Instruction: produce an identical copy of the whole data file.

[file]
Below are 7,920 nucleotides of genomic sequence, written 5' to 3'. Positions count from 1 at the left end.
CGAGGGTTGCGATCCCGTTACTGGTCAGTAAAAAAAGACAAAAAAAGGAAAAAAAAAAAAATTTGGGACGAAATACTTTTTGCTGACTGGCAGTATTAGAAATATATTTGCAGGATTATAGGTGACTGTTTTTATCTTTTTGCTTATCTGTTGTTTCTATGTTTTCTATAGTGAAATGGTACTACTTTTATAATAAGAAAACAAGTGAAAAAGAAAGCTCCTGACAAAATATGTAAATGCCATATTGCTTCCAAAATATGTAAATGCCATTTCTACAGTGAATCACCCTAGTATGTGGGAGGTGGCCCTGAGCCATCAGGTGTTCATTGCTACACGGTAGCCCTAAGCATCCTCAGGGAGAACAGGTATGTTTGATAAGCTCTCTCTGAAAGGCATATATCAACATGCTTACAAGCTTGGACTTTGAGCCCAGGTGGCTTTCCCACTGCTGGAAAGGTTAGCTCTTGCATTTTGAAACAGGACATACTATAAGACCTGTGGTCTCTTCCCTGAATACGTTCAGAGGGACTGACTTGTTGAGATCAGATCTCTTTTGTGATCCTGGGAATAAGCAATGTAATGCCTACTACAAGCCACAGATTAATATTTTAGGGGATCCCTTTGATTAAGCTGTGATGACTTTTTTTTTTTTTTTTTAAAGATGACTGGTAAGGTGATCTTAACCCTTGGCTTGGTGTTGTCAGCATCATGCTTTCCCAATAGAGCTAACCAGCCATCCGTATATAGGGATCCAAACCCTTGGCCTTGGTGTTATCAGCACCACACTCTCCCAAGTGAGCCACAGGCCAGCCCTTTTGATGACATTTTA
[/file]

Below are 7,920 nucleotides of genomic sequence, written 5' to 3'. Positions count from 1 at the left end.
CGAGGGTTGCGATCCCGTTACTGGTCAGTAAAAAAAGACAAAAAAAGGAAAAAAAAAAAAATTTGGGACGAAATACTTTTTGCTGACTGGCAGTATTAGAAATATATTTGCAGGATTATAGGTGACTGTTTTTATCTTTTTGCTTATCTGTTGTTTCTATGTTTTCTATAGTGAAATGGTACTACTTTTATAATAAGAAAACAAGTGAAAAAGAAAGCTCCTGACAAAATATGTAAATGCCATATTGCTTCCAAAATATGTAAATGCCATTTCTACAGTGAATCACCCTAGTATGTGGGAGGTGGCCCTGAGCCATCAGGTGTTCATTGCTACACGGTAGCCCTAAGCATCCTCAGGGAGAACAGGTATGTTTGATAAGCTCTCTCTGAAAGGCATATATCAACATGCTTACAAGCTTGGACTTTGAGCCCAGGTGGCTTTCCCACTGCTGGAAAGGTTAGCTCTTGCATTTTGAAACAGGACATACTATAAGACCTGTGGTCTCTTCCCTGAATACGTTCAGAGGGACTGACTTGTTGAGATCAGATCTCTTTTGTGATCCTGGGAATAAGCAATGTAATGCCTACTACAAGCCACAGATTAATATTTTAGGGGATCCCTTTGATTAAGCTGTGATGACTTTTTTTTTTTTTTTTTAAAGATGACTGGTAAGGTGATCTTAACCCTTGGCTTGGTGTTGTCAGCATCATGCTTTCCCAATAGAGCTAACCAGCCATCCGTATATAGGGATCCAAACCCTTGGCCTTGGTGTTATCAGCACCACACTCTCCCAAGTGAGCCACAGGCCAGCCCTTTTGATGACATTTTA